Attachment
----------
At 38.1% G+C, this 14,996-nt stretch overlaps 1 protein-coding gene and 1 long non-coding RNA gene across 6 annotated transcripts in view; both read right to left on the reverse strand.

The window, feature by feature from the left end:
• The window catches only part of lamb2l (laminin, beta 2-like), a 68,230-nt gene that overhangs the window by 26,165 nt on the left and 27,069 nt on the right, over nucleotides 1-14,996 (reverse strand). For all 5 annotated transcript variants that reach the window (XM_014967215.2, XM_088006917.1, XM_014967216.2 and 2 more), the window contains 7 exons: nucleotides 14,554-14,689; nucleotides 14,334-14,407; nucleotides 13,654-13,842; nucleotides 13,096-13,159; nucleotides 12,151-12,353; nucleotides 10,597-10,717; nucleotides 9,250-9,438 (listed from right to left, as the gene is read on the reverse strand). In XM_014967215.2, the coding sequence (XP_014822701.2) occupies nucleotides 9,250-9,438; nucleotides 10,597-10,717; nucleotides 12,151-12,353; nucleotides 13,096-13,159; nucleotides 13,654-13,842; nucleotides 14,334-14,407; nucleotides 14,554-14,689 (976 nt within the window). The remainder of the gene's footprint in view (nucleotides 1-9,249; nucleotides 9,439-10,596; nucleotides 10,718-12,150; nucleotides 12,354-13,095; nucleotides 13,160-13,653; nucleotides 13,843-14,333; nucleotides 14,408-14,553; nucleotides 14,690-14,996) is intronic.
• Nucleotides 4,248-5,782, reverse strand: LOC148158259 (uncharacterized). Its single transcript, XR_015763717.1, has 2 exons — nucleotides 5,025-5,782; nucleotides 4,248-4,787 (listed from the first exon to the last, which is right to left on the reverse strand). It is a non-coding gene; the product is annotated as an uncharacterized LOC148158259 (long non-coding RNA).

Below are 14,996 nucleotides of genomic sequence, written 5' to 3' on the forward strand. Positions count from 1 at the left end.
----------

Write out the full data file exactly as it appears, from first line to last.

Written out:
At 38.1% G+C, this 14,996-nt stretch overlaps 1 protein-coding gene and 1 long non-coding RNA gene across 6 annotated transcripts in view; both read right to left on the reverse strand.

The window, feature by feature from the left end:
• The window catches only part of lamb2l (laminin, beta 2-like), a 68,230-nt gene that overhangs the window by 26,165 nt on the left and 27,069 nt on the right, over nucleotides 1-14,996 (reverse strand). For all 5 annotated transcript variants that reach the window (XM_014967215.2, XM_088006917.1, XM_014967216.2 and 2 more), the window contains 7 exons: nucleotides 14,554-14,689; nucleotides 14,334-14,407; nucleotides 13,654-13,842; nucleotides 13,096-13,159; nucleotides 12,151-12,353; nucleotides 10,597-10,717; nucleotides 9,250-9,438 (listed from right to left, as the gene is read on the reverse strand). In XM_014967215.2, the coding sequence (XP_014822701.2) occupies nucleotides 9,250-9,438; nucleotides 10,597-10,717; nucleotides 12,151-12,353; nucleotides 13,096-13,159; nucleotides 13,654-13,842; nucleotides 14,334-14,407; nucleotides 14,554-14,689 (976 nt within the window). The remainder of the gene's footprint in view (nucleotides 1-9,249; nucleotides 9,439-10,596; nucleotides 10,718-12,150; nucleotides 12,354-13,095; nucleotides 13,160-13,653; nucleotides 13,843-14,333; nucleotides 14,408-14,553; nucleotides 14,690-14,996) is intronic.
• Nucleotides 4,248-5,782, reverse strand: LOC148158259 (uncharacterized). Its single transcript, XR_015763717.1, has 2 exons — nucleotides 5,025-5,782; nucleotides 4,248-4,787 (listed from the first exon to the last, which is right to left on the reverse strand). It is a non-coding gene; the product is annotated as an uncharacterized LOC148158259 (long non-coding RNA).

Below are 14,996 nucleotides of genomic sequence, written 5' to 3' on the forward strand. Positions count from 1 at the left end.